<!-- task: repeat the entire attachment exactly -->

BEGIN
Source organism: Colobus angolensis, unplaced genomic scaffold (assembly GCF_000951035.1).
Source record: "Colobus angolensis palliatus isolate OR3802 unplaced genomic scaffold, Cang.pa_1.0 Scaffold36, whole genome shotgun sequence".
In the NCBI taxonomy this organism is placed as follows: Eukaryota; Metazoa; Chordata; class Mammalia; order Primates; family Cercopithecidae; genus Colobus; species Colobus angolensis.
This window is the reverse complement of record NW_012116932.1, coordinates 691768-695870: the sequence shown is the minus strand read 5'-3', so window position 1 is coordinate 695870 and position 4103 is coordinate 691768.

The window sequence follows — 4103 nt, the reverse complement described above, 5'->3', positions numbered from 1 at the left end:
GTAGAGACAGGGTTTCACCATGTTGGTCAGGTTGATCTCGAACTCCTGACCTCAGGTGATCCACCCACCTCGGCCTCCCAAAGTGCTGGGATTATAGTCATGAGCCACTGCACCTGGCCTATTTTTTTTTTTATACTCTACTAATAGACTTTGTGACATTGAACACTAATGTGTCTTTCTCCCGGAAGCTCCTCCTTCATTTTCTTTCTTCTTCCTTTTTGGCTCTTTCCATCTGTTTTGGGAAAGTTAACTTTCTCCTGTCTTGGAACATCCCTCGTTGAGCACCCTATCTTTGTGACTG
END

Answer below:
Source organism: Colobus angolensis, unplaced genomic scaffold (assembly GCF_000951035.1).
Source record: "Colobus angolensis palliatus isolate OR3802 unplaced genomic scaffold, Cang.pa_1.0 Scaffold36, whole genome shotgun sequence".
In the NCBI taxonomy this organism is placed as follows: Eukaryota; Metazoa; Chordata; class Mammalia; order Primates; family Cercopithecidae; genus Colobus; species Colobus angolensis.
This window is the reverse complement of record NW_012116932.1, coordinates 691768-695870: the sequence shown is the minus strand read 5'-3', so window position 1 is coordinate 695870 and position 4103 is coordinate 691768.

The window sequence follows — 4103 nt, the reverse complement described above, 5'->3', positions numbered from 1 at the left end:
GTAGAGACAGGGTTTCACCATGTTGGTCAGGTTGATCTCGAACTCCTGACCTCAGGTGATCCACCCACCTCGGCCTCCCAAAGTGCTGGGATTATAGTCATGAGCCACTGCACCTGGCCTATTTTTTTTTTTATACTCTACTAATAGACTTTGTGACATTGAACACTAATGTGTCTTTCTCCCGGAAGCTCCTCCTTCATTTTCTTTCTTCTTCCTTTTTGGCTCTTTCCATCTGTTTTGGGAAAGTTAACTTTCTCCTGTCTTGGAACATCCCTCGTTGAGCACCCTATCTTTGTGACTG